FILES

The LWKT msgport implementation resides in sys/kern/lwkt_msgport.c.

EXAMPLES

/* * Example 1: per CPU threads. * */ #include <sys/thread.h> #include <sys/msgport.h> #include <sys/msgport2.h> static void my_service_loop(void *dummy); lwkt_port_t my_service_portfn(int cpu); void my_service_sendmsg(lwkt_msg_t lmsg, int cpu); int my_service_domsg(lwkt_msg_t lmsg, int cpu); /* Array of per-CPU target ports */ struct lwkt_port *my_service_ports[MAXCPU]; /* * Create per-cpu threads for handling msg processing. Remember that * built-in lwkt ports are automatically initialized to type 'thread' * so we don't need to initialize them explicitly. */ static void my_per_cpu_service_init(void) { int i; thread_t td; for (i = 0; i < ncpus; ++i) { lwkt_create(my_service_loop, NULL, &td, NULL, 0, i, "myservice_cpu %d", i); my_service_ports[i] = &td->td_msgport; } } /* * This is the routine executed by the service threads on each CPU. */ static void my_service_loop(void *dummy __unused) { lwkt_msg_t msg; thread_t td = curthread; int cpu = curthread->td_gd->gd_cpuid; while ((msg = lwkt_waitport(&td->td_msgport, 0)) != NULL) { /* Do some work in the receiver thread context. */ kprintf("Received message on CPU %d.\n", cpu); /* And finally reply to the message. */ lwkt_replymsg(msg, 0); } } /* * Given a CPU id, return our respective service port. */ __inline lwkt_port_t my_service_portfn(int cpu) { return my_service_ports[cpu]; } /* * Send an asynchronous message to the service thread on a specific CPU. */ void my_service_sendmsg(lwkt_msg_t lmsg, int cpu) { KKASSERT(cpu < ncpus); lwkt_sendmsg(my_service_portfn(cpu), lmsg); } /* * Send a synchronous message to the service thread on a specific CPU. */ int my_service_domsg(lwkt_msg_t lmsg, int cpu) { KKASSERT(cpu < ncpus); return lwkt_domsg(my_service_portfn(cpu), lmsg, 0); } /* * Example use case. Initialize the service threads and send each one a * message. */ static void mod_load(void) { lwkt_msg lmsg; lwkt_port_t builtin_port = &curthread->td_msgport; int i; my_per_cpu_service_init(); for (i=0; i<ncpus; ++i) { kprintf("Sending msg to CPU %d.\n", i); lwkt_initmsg(&lmsg, builtin_port, 0); my_service_domsg(&lmsg, i); } } /* * Example 2: Dynamic allocated message passing with automatic free. * * This scenario is used when resources need to be freed after the * message has been replied to. Features: * - An argument is passed within the message. * - Messages are allocated with kmalloc(). Replying to the message * kfree()s it. */ #include <sys/thread.h> #include <sys/msgport.h> #include <sys/msgport2.h> void my_service_queue(void *arg); lwkt_port my_autofree_rport; lwkt_port_t my_service_port; /* * Use this function to send messages with a void * argument to our * service thread. */ void my_service_queue(void *arg) { lwkt_msg_t msg; msg = kmalloc(sizeof(*msg), M_TEMP, M_WAITOK); /* Set reply port to autofree. */ lwkt_initmsg(msg, &my_autofree_rport, 0); /* Attach the argument to the message. */ msg->u.ms_resultp = arg; /* Send it. */ lwkt_sendmsg(my_service_port, msg); } /* * This is the routine executed by our service thread. */ static void my_service_loop(void *dummy __unused) { lwkt_msg_t msg; thread_t td = curthread; while ((msg = lwkt_waitport(&td->td_msgport, 0)) != NULL) { /* * Do some work in the receiver thread context. In this * example, the sender wrote his name in the argument he * sent us. We print it here. */ char *arg = msg->u.ms_resultp; kprintf("%s: Hi %s! Got your msg.\n", curthread->td_comm, arg); /* And finally reply to the message. */ lwkt_replymsg(msg, 0); } } static void my_autofree_reply(lwkt_port_t port, lwkt_msg_t msg) { kfree(msg->u.ms_resultp, M_TEMP); kfree(msg, M_TEMP); } static void my_service_init(void) { thread_t tdp; /* Initialize our auto free reply port. */ lwkt_initport_replyonly(&my_autofree_rport, my_autofree_reply); /* Create our service thread on CPU 0. */ lwkt_create(my_service_loop, NULL, &tdp, NULL, 0, 0, "myservice"); my_service_port = &tdp->td_msgport; } /* * Example use case. Initialize the service and send the current thread * name to the service thread. */ static void mod_load(void) { void *arg; int len; my_service_init(); len = strlen(curthread->td_comm); arg = kmalloc(len + 1, M_TEMP, M_WAITOK); bcopy(curthread->td_comm, arg, len + 1); kprintf("%s: Sending message.\n", curthread->td_comm); my_service_queue(arg); }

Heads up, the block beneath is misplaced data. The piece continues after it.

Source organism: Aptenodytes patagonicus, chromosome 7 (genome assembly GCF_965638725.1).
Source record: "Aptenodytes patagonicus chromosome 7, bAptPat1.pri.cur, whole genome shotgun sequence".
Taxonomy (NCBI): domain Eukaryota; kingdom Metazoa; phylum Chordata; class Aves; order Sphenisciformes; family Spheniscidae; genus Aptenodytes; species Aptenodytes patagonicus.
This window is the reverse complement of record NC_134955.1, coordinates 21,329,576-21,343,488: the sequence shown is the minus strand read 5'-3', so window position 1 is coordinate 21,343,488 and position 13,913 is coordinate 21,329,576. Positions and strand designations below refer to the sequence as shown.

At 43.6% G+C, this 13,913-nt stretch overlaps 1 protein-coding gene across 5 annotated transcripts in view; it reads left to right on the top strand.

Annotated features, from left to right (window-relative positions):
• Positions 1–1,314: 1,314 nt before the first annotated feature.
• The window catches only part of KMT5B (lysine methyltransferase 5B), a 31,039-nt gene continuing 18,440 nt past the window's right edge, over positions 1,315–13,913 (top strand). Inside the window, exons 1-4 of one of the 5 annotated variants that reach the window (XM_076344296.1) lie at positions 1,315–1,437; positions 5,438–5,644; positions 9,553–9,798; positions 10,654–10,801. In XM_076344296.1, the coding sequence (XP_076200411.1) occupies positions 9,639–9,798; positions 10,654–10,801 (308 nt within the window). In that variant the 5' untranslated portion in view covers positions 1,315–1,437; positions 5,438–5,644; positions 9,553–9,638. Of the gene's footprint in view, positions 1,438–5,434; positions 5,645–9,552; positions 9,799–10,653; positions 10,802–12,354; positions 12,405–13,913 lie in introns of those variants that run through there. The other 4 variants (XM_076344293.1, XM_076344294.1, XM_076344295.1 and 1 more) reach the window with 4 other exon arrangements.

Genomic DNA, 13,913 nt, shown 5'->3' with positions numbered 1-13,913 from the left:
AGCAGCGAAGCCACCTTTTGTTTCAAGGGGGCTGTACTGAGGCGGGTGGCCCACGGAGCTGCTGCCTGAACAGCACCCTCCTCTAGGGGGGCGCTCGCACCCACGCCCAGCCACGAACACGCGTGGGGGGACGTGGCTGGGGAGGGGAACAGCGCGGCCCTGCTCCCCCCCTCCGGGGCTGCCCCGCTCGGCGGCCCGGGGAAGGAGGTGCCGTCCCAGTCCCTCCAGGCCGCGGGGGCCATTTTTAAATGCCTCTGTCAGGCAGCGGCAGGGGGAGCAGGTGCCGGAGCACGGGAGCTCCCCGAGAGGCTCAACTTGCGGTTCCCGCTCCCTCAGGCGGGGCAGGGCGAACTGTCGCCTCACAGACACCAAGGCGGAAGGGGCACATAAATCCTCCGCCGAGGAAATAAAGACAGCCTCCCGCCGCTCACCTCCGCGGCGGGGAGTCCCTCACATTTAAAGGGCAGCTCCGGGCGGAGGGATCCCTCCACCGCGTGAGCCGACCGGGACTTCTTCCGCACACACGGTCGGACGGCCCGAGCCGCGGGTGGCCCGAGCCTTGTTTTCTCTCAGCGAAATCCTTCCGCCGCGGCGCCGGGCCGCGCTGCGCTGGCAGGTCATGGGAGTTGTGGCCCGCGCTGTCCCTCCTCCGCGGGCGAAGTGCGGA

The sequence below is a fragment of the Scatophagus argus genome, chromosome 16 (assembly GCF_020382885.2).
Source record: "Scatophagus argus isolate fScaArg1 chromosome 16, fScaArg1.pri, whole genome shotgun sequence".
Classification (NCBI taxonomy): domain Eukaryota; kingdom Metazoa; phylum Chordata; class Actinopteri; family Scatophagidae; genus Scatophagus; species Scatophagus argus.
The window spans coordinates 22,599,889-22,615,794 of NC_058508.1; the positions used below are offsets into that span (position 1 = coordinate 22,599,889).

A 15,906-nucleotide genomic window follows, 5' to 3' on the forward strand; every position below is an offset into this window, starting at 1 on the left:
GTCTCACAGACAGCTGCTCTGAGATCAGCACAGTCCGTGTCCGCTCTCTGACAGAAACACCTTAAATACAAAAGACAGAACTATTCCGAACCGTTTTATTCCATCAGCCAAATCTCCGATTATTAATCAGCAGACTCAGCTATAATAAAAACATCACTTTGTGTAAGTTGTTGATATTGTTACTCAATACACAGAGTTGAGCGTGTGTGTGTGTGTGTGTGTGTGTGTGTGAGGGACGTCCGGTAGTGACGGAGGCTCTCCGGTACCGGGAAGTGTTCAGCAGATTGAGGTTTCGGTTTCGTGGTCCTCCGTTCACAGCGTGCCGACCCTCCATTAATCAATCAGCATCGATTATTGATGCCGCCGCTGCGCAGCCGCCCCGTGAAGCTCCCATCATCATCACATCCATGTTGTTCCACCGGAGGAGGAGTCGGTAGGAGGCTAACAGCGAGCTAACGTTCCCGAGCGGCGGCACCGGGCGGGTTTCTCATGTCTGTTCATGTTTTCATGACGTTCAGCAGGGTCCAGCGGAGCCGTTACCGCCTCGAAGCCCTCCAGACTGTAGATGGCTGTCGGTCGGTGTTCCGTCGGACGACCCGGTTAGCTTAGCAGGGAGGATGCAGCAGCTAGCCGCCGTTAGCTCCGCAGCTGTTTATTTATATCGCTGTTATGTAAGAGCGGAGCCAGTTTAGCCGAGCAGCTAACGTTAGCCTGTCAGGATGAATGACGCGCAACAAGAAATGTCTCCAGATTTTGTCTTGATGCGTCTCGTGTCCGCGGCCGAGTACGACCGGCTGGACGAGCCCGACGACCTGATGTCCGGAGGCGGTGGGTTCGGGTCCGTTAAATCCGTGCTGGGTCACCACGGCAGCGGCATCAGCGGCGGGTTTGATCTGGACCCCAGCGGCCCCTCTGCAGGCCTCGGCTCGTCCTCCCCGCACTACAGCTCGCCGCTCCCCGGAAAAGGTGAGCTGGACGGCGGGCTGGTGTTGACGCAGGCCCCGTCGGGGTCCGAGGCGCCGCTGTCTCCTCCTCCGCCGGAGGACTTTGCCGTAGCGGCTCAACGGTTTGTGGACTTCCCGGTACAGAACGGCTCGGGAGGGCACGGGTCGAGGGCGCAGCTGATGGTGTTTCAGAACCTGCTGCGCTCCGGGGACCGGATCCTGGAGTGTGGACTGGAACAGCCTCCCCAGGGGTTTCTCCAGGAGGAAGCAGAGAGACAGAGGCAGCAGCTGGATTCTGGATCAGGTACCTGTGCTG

SEE ALSO

serializer(9), sleep(9), spinlock(9)

HISTORY

The LWKT msgport interface first appeared in DragonFly 1.0.

AUTHORS

The msgport message passing interface implementation was written by Matthew Dillon. This manual page was written by Nuno Antunes. DragonFly 3.9 July 16, 2014 DragonFly 3.9